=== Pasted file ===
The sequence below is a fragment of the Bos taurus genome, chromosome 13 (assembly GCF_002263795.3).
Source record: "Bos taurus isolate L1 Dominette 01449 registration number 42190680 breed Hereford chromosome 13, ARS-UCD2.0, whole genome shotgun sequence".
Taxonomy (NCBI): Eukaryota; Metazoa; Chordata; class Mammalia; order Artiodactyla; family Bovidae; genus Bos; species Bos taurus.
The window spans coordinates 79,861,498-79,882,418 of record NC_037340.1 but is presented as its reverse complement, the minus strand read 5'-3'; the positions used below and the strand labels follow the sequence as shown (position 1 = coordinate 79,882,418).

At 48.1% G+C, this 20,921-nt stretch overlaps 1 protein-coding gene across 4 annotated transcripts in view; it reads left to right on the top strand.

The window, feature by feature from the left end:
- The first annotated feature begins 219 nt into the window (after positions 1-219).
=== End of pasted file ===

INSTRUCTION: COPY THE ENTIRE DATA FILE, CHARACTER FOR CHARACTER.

The sequence below is a fragment of the Bos taurus genome, chromosome 13 (assembly GCF_002263795.3).
Source record: "Bos taurus isolate L1 Dominette 01449 registration number 42190680 breed Hereford chromosome 13, ARS-UCD2.0, whole genome shotgun sequence".
Taxonomy (NCBI): Eukaryota; Metazoa; Chordata; class Mammalia; order Artiodactyla; family Bovidae; genus Bos; species Bos taurus.
The window spans coordinates 79,861,498-79,882,418 of record NC_037340.1 but is presented as its reverse complement, the minus strand read 5'-3'; the positions used below and the strand labels follow the sequence as shown (position 1 = coordinate 79,882,418).

At 48.1% G+C, this 20,921-nt stretch overlaps 1 protein-coding gene across 4 annotated transcripts in view; it reads left to right on the top strand.

The window, feature by feature from the left end:
- The first annotated feature begins 219 nt into the window (after positions 1-219).